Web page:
Experimental tasks

As is standard in economic experiments, we used monetary incentives. We informed all participants that they would participate in a lottery in which two participants would earn €100. The identity and behavior of each participant were kept anonymous to prevent reputational concerns that could affect behavior. Experimental earnings (from decisions during the experiment) were converted into tickets for the two €100-lotteries.

The entire experimental setting consisted of several tasks (Original instructions in Spanish and the translation to English are available here: https://repositorio.uloyola.es/handle/20.500.12412/2250.). In this paper, we focus on three behavioral measures elicited in the experiment:

  1. Donations. We elicit answers to the following question: "If you win the 100€ prize, would you like to donate a fraction to an NGO?" People could choose any donation between 0% and 100%, in 10% increments. This question was incentive compatible and implemented without deceiving participants.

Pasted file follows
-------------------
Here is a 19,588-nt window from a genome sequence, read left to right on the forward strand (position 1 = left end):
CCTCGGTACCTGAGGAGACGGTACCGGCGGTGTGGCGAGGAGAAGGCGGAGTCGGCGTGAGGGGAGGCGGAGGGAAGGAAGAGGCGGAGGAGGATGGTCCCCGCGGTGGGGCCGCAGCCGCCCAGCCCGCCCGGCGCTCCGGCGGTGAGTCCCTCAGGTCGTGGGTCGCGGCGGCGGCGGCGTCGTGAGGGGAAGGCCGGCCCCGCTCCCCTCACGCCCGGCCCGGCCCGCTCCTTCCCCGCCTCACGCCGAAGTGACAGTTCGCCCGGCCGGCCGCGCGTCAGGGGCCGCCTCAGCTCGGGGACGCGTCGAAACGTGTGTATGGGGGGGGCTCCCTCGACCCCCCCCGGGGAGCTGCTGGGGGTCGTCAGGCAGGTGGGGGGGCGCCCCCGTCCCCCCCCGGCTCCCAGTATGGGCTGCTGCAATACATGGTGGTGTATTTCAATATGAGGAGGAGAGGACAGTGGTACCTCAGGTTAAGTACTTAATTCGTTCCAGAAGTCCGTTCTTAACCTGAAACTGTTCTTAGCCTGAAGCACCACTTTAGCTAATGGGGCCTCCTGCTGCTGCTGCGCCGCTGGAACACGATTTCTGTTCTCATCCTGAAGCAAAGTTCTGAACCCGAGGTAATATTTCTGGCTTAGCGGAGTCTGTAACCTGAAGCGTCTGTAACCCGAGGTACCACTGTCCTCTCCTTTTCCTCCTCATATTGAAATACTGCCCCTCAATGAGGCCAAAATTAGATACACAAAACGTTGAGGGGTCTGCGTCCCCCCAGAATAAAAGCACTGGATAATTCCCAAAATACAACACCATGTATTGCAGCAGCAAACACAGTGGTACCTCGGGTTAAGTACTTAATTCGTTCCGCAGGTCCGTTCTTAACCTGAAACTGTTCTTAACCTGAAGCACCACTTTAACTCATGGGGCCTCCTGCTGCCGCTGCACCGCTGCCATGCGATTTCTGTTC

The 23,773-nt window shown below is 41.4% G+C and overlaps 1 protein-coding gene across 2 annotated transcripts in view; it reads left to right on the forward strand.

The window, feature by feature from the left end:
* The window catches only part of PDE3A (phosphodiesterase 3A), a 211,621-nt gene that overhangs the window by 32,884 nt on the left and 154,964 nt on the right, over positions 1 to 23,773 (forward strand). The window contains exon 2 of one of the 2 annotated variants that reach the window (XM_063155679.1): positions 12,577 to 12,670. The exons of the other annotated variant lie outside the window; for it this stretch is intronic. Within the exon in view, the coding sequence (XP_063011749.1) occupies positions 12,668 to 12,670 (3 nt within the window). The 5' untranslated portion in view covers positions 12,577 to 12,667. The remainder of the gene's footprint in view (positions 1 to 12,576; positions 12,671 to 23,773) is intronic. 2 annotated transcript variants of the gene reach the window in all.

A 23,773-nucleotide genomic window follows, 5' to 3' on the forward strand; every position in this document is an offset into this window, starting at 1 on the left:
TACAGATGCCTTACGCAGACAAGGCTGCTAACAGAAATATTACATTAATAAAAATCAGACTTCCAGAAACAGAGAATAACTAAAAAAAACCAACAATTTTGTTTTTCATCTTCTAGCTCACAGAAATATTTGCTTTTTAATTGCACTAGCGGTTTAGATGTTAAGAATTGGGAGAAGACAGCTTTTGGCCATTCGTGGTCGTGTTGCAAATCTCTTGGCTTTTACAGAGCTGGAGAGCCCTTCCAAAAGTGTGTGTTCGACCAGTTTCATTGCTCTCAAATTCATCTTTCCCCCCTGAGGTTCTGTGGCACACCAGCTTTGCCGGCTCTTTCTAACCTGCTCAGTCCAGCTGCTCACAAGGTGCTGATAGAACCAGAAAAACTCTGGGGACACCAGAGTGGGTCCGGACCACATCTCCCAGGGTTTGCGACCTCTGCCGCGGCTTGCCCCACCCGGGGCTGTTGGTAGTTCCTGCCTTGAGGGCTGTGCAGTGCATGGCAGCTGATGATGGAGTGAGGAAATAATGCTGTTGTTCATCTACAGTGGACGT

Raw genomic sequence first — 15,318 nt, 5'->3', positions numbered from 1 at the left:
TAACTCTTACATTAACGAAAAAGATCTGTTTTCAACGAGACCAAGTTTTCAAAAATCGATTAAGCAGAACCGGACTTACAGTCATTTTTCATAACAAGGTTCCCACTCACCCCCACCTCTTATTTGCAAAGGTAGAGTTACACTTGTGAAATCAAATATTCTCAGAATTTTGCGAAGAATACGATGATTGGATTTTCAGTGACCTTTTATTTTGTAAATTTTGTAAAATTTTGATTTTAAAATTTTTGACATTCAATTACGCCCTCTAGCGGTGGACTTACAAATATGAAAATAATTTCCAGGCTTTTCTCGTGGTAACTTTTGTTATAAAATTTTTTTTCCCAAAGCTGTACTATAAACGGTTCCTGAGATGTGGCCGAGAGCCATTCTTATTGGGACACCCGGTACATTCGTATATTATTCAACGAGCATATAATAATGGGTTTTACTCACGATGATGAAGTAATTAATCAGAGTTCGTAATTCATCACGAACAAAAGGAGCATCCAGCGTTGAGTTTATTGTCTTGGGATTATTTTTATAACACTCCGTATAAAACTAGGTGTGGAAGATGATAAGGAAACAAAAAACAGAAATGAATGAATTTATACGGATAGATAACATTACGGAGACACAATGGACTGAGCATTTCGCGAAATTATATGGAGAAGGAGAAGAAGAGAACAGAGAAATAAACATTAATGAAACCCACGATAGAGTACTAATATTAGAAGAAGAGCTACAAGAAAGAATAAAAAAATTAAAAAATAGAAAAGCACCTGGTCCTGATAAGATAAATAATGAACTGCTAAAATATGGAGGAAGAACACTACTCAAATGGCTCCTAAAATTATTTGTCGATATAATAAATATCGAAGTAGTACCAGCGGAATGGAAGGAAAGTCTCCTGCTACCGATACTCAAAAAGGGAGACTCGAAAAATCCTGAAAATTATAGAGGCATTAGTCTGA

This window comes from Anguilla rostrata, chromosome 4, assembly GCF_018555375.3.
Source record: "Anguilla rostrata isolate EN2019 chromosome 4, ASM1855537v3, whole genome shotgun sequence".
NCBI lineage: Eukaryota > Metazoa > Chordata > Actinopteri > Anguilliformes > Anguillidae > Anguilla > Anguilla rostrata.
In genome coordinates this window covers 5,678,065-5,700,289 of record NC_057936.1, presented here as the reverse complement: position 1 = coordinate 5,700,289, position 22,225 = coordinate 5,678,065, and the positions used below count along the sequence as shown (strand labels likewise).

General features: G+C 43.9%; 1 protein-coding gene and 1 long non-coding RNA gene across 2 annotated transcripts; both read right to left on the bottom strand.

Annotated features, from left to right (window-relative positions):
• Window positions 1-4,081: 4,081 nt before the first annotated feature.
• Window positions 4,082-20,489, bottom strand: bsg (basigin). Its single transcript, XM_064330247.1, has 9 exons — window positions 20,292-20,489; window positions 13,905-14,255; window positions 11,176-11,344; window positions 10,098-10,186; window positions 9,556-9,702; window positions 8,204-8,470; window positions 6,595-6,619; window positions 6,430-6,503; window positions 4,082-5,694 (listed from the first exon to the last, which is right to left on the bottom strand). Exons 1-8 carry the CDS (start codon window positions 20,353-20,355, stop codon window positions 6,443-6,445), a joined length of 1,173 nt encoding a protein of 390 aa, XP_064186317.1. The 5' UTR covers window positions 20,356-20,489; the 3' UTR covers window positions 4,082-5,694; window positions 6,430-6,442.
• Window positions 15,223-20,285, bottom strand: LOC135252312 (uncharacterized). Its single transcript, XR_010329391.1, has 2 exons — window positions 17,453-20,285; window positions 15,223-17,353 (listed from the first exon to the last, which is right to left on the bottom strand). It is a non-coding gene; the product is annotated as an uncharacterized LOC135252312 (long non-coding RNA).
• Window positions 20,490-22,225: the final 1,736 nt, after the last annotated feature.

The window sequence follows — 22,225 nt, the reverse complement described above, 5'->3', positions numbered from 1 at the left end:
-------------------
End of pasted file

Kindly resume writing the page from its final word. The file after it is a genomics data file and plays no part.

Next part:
2. Expected others’ donations (not incentivized). Using the same question format, participants were asked to report their answer to the question “How much money do you think the other participants will donate to the NGO?”. This variable also ranges from 0 to 100%, in 10% increments. In line with previous evidence (e.g. Brañas-Garza et al., 2017), expected donations are lower than real donations (matched-pairs t-test, 0.001), although they are strongly correlated (Pearson’s r = 0.636, p < 0.001). That is, people expect others to be less generous than themselves and those who give more expect others to give more.